Analysis: British Airways’ Boeing 747 retirement

As British Airways’ fleet of Boeing 747s becomes the latest victim of the COVID-19 pandemic, Routes assesses the impact on the carrier’s network.

British Airways is to immediately retire its entire fleet of Boeing 747 passenger aircraft due to falling demand in the wake of the coronavirus crisis.

The oneworld alliance member is the world's largest operator of the 747-400 jumbo jet, with 31 in the fleet. It had planned on retiring the aircraft in 2024 but has brought forward the date because of the pandemic.

“It is with great sadness that we can confirm we are proposing to retire our entire 747 fleet with immediate effect,” a statement from BA said.

“It is unlikely our magnificent 'queen of the skies' will ever operate commercial services for British Airways again due to the downturn in travel caused by the COVID-19 global pandemic.

“While the aircraft will always have a special place in our heart, as we head into the future we will be operating more flights on modern, fuel-efficient aircraft such as our new A350s and 787s, to help us achieve net-zero carbon emissions by 2050.”

BA, which is owned by International Airlines Group, took delivery of its first 747-400 in July 1989 and had a fleet of 57 at its height, becoming the second biggest operator in the world of this type of aircraft. The last 747-400 to enter the carrier’s fleet came in April 1999.

BA becomes the second UK airline to accelerate the retirement of its 747 fleet after Virgin Atlantic confirmed in May that it will no longer use any of its seven 747-400s.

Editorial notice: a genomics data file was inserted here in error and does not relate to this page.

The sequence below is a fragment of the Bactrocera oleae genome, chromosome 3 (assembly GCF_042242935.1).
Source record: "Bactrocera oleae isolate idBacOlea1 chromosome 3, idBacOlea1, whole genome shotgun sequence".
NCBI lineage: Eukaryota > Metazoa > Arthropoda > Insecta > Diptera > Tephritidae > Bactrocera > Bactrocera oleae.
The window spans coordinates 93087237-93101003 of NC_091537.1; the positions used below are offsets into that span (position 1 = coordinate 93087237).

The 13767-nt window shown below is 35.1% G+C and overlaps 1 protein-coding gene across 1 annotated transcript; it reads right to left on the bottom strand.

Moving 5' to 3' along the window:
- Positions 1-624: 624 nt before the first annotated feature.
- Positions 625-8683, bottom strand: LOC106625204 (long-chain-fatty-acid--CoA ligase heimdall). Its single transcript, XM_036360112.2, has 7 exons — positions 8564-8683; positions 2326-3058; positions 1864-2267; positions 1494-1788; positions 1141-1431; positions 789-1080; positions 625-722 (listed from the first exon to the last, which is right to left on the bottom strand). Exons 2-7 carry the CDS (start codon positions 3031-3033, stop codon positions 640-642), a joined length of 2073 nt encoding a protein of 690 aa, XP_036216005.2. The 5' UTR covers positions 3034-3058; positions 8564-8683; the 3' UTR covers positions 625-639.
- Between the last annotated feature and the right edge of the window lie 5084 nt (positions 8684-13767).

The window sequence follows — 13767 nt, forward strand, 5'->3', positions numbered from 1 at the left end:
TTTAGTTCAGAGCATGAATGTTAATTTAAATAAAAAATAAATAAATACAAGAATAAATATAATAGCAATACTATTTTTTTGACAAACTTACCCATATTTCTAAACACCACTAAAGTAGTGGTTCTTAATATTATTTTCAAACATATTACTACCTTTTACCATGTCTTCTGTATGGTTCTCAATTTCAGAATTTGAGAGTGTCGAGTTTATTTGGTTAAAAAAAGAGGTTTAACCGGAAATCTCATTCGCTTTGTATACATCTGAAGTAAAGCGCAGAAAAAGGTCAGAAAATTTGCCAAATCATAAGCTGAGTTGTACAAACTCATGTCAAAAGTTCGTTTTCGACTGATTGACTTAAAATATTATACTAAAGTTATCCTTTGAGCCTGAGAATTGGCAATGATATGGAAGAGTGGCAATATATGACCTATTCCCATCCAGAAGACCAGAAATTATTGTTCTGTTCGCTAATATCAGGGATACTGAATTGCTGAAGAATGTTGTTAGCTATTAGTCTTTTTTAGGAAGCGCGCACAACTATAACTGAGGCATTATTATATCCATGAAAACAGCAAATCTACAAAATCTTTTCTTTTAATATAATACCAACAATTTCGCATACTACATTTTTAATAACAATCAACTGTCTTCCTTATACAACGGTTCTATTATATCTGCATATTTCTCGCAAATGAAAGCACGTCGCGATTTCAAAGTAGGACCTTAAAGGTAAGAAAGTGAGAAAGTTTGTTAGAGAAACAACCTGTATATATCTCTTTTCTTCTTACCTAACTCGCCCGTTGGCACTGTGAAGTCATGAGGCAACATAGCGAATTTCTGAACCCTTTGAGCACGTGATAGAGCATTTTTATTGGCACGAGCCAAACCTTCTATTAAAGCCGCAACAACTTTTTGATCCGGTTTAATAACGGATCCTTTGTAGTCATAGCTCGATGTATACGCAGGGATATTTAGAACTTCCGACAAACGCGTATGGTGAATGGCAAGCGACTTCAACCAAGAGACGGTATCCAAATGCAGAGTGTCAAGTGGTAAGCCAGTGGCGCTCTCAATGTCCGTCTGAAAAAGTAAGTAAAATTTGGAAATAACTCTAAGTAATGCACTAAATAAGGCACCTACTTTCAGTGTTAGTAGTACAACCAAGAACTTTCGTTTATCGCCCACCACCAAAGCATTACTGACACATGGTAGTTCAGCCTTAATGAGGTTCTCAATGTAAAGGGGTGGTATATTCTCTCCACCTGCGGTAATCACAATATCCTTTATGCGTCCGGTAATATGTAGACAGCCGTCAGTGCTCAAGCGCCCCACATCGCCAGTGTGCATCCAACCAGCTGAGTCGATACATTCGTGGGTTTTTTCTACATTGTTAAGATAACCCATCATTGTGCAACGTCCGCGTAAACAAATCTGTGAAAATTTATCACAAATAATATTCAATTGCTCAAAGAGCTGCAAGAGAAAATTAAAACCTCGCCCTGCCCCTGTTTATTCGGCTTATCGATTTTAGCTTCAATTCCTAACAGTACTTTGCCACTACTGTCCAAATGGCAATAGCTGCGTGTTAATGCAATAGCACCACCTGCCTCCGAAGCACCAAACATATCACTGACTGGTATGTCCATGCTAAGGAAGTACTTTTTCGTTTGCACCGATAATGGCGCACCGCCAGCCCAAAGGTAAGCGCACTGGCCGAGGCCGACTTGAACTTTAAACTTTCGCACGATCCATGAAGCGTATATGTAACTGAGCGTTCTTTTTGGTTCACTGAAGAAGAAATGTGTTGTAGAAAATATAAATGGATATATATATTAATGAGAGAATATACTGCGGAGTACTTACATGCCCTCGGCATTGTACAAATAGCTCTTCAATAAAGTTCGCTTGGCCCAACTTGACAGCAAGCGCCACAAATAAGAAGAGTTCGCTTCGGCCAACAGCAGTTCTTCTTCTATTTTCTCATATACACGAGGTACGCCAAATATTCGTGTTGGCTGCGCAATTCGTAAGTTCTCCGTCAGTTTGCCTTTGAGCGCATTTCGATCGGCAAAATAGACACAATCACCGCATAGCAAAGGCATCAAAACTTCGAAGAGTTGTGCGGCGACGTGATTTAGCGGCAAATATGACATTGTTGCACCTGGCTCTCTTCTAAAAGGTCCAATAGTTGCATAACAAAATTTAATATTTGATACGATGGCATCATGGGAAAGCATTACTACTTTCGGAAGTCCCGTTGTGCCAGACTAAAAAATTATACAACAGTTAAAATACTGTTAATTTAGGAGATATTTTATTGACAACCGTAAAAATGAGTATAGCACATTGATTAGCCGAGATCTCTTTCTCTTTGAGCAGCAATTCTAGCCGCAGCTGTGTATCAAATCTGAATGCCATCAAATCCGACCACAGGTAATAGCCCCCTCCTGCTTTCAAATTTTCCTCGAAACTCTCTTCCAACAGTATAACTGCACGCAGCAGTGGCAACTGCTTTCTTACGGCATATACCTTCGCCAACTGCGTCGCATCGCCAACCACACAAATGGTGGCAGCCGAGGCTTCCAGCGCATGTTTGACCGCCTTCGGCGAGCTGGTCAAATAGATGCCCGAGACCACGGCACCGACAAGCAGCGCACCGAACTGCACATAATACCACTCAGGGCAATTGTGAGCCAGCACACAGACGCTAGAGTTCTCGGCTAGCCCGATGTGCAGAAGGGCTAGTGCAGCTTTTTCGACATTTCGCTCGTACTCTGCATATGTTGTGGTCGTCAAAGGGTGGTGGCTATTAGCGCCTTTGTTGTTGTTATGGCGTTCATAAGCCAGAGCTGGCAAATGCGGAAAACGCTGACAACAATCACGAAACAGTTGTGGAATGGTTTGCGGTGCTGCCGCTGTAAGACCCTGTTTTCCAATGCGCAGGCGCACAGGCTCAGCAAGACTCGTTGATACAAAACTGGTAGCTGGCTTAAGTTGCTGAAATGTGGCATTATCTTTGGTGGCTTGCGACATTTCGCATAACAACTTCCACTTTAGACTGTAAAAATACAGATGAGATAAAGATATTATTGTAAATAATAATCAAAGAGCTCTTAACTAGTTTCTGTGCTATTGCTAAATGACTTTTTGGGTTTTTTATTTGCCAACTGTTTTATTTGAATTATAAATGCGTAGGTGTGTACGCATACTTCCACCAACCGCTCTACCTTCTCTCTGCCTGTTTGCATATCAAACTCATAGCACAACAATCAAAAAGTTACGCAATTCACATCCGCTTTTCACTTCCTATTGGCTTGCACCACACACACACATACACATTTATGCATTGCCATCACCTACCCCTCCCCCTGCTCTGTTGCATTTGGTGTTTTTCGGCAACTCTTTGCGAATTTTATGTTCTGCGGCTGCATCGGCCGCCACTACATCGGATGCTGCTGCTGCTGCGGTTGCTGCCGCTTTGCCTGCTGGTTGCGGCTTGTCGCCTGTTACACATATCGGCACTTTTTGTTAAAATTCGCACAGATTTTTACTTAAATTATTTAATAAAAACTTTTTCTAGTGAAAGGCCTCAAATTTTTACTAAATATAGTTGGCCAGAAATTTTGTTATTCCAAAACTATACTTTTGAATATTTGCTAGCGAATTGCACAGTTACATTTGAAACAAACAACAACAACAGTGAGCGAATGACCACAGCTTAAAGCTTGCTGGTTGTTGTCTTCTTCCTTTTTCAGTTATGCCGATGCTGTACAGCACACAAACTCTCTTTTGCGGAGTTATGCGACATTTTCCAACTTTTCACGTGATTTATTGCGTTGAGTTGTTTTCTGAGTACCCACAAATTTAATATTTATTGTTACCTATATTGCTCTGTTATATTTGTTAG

According to CAPA Fleet Database, the 747-400 was the fourth most common type in BA’s fleet prior to today’s announcement after the Airbus A320-200 (67 aircraft), 777-200ER (43 aircraft) and A319 (39 aircraft). However, the airline only has 13 A320-200s, eight 777-200ERs and 12 A319s currently in service, with the rest in storage.

Analysis of data provided by OAG Schedules Analyser shows that BA offered almost 5.5 million 747-400 seats in 2019, accounting for 8.7% of its total available capacity during the year.

The airline was the largest 747-400-operator in the world during 2019 by capacity, and the second largest 747 family operator. Only Lufthansa offered more seats across its fleet of 747-400s and 747-8s. However, Germany’s flag-carrier has decommissioned five 747-400s since the COVID-19 outbreak began.

In 2019, BA operated 747-400s on a total of 27 routes during the year, all of which originated at London Heathrow (LHR).

The biggest route by capacity connected the UK airport with New York (JFK), offering more than 1 million two-way seats across in excess of 3,500 flights. OAG ranked the route as the only $1 billion air route in the world in 2019.

The OAG findings showed the service generated $27,159 in revenues per hour for BA, with overall revenues between April 2018 and March 2019 coming in at $1.16 billion. More than 30% of BA seats on the route were either in First or Business Class.

In total, 67% of BA’s capacity on the LHR-JFK route during 2019 was on board 747 aircraft.

LHR-Miami (MIA) was the second-biggest 747 route by capacity last year with 634,962 two-way seats, followed by LHR-Cape Town (CPT) on 350,480 and LHR-Los Angeles (LAX) on 282,894. The route between LHR and Accra (ACC) completed the top five with 245,886 seats.

Photo credit: British Airways

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